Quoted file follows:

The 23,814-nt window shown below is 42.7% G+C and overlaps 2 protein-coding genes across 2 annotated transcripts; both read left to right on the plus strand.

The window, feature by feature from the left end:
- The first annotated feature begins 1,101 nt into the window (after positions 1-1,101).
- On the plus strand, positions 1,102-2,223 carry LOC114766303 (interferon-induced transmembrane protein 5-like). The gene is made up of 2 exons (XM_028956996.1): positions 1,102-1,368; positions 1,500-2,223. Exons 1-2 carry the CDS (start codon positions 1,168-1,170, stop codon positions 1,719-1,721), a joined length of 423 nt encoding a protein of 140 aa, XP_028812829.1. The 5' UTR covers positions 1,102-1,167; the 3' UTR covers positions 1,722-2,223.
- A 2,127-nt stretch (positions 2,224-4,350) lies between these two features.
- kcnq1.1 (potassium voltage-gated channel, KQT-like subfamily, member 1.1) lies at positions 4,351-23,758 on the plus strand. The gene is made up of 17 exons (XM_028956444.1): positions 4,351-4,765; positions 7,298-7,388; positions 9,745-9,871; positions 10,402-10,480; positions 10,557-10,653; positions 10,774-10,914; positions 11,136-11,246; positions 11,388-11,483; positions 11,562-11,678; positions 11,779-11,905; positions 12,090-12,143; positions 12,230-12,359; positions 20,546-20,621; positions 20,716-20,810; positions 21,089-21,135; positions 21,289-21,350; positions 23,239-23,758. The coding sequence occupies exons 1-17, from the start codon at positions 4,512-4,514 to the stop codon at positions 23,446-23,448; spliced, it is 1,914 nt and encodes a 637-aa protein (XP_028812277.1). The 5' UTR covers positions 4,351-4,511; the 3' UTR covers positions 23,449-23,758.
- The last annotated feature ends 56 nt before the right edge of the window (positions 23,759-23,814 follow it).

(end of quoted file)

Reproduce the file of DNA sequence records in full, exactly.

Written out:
The 23,814-nt window shown below is 42.7% G+C and overlaps 2 protein-coding genes across 2 annotated transcripts; both read left to right on the plus strand.

The window, feature by feature from the left end:
- The first annotated feature begins 1,101 nt into the window (after positions 1-1,101).
- On the plus strand, positions 1,102-2,223 carry LOC114766303 (interferon-induced transmembrane protein 5-like). The gene is made up of 2 exons (XM_028956996.1): positions 1,102-1,368; positions 1,500-2,223. Exons 1-2 carry the CDS (start codon positions 1,168-1,170, stop codon positions 1,719-1,721), a joined length of 423 nt encoding a protein of 140 aa, XP_028812829.1. The 5' UTR covers positions 1,102-1,167; the 3' UTR covers positions 1,722-2,223.
- A 2,127-nt stretch (positions 2,224-4,350) lies between these two features.
- kcnq1.1 (potassium voltage-gated channel, KQT-like subfamily, member 1.1) lies at positions 4,351-23,758 on the plus strand. The gene is made up of 17 exons (XM_028956444.1): positions 4,351-4,765; positions 7,298-7,388; positions 9,745-9,871; positions 10,402-10,480; positions 10,557-10,653; positions 10,774-10,914; positions 11,136-11,246; positions 11,388-11,483; positions 11,562-11,678; positions 11,779-11,905; positions 12,090-12,143; positions 12,230-12,359; positions 20,546-20,621; positions 20,716-20,810; positions 21,089-21,135; positions 21,289-21,350; positions 23,239-23,758. The coding sequence occupies exons 1-17, from the start codon at positions 4,512-4,514 to the stop codon at positions 23,446-23,448; spliced, it is 1,914 nt and encodes a 637-aa protein (XP_028812277.1). The 5' UTR covers positions 4,351-4,511; the 3' UTR covers positions 23,449-23,758.
- The last annotated feature ends 56 nt before the right edge of the window (positions 23,759-23,814 follow it).